I don’t know if Samuel Beckett ever visited Orford, but when we were there – I took advantage of being at the seaside to lay in a store of sucking stones. Click on the play button below for an excerpt from Molloy spoken by Jack MacGowran. It’s one of my favourite pieces of Beckett tomfoolery.
In July I posted Elizabethan Oaks about the ancient oak trees of Hatfield Park, which prompted comments recommending Staverton Thicks, a dense, primeval woodland with the oldest oaks in East Anglia. I was intrigued. I’d not heard of it before. Continue reading “Staverton Thicks”
Into the woods with Sam Amidon to pick his banjo and holler some crazy music. Could this be Epping Forest or is it Vermont? The album was recorded in the Green Lanes of north London. Sam is playing at LSO St Luke’s tonight, October 26. You might also like to see him At Le Poisson Rouge.
Churaumi Aquarium, Okinawa. This is the main tank, the second largest in the world with 7,500 cubic metres of water. It is called the Kuroshio Sea and is home to whale sharks, manta rays and lots more. The video is courtesy of Chris Barnes and the music is Waterways by Ludovico Einaudi.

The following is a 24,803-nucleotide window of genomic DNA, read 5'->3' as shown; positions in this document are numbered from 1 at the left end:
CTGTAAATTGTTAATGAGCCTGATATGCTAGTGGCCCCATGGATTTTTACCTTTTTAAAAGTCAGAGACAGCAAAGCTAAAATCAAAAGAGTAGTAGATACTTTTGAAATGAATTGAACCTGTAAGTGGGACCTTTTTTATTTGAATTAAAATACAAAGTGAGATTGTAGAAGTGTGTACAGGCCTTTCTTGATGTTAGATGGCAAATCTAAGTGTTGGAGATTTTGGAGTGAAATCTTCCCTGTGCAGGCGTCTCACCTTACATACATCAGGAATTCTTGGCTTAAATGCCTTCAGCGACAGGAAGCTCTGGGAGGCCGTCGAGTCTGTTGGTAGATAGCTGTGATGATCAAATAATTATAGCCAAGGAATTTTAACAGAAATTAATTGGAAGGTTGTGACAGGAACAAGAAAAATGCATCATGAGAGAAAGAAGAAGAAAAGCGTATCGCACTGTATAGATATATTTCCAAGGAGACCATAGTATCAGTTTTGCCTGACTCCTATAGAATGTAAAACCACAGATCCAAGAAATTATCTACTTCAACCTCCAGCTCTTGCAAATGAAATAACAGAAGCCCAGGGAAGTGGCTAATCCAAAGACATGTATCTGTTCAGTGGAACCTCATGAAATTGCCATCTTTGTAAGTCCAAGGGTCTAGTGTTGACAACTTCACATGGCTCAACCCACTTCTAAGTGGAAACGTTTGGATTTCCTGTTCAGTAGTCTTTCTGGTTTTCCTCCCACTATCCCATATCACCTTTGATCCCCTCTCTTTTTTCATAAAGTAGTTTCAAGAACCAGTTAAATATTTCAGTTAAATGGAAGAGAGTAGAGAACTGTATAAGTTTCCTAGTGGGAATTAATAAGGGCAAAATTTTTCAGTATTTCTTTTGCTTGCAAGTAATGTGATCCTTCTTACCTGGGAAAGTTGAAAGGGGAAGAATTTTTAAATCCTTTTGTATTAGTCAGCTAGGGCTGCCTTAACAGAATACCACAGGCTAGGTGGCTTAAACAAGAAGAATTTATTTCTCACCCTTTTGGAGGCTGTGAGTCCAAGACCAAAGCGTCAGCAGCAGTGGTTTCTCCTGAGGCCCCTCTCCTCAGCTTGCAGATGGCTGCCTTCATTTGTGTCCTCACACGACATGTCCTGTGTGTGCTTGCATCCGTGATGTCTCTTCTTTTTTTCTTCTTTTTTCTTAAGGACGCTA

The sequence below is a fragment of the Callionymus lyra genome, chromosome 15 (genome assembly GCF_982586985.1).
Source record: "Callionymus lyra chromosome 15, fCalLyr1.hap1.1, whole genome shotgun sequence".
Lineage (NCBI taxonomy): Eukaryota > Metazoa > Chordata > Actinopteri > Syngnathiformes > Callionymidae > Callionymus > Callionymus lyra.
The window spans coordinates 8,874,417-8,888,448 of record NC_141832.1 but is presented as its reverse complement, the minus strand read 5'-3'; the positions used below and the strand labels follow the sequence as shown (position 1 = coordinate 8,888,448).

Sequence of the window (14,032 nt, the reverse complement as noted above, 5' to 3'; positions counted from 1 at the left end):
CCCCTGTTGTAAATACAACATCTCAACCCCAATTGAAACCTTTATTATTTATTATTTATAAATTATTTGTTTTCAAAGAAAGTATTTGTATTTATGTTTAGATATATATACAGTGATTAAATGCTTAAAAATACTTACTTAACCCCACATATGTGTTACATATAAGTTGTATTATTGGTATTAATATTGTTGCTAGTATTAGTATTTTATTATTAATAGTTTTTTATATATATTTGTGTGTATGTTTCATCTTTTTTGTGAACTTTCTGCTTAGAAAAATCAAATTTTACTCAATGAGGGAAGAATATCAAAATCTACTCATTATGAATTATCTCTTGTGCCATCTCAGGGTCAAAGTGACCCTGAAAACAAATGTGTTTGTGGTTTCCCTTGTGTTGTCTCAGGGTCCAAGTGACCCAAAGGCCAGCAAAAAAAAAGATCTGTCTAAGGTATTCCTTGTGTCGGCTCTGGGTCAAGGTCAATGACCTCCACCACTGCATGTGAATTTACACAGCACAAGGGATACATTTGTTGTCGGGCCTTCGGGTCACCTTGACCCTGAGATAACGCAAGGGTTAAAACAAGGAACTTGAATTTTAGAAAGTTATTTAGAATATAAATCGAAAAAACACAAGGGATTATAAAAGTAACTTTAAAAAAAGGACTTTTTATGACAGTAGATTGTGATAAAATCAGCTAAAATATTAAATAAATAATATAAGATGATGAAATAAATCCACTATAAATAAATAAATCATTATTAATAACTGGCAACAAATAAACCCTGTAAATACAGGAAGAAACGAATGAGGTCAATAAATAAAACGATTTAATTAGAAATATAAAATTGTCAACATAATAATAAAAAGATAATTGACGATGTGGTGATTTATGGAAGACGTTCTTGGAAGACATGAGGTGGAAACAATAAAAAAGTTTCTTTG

NOMO have blended the percussive afrobeat of Fela Kuti with equal parts Sun Ra and Art Ensemble of Chicago… Their use of electrified mbira makes this the cousin of the trance-inducing groove music of Konono №1. Transcendent, elemental sound for body & spirit. With a little bit of Pigbag for luck.
Jean Giono wrote this classic tale in 1953. It tells of a shepherd’s singlehanded reforestation of a desolate valley near Digne-les-Bains in Provence by slowly and devotedly planting acorns. Many who first read it thought it a true story. The author described it as an allegory intended to encourage the planting of trees. This enchanting animated film was made in 1987 by Frédéric Back and it is narrated by Christopher Plummer. Giono’s story may perhaps have influenced Joseph Beuys – 7000 Oaks.
This is probably one of the most famous lavender fields in all of France. It is cultivated by the monks of the Abbaye de Sénanque and blooms in early summer. By the time we got here it was all over. We hadn’t intended to come but the road from Venasque to Gordes was closed at Sénanque and we could go no further, so we turned around in the car park. That was the nearest we got. Continue reading “Three French Abbeys”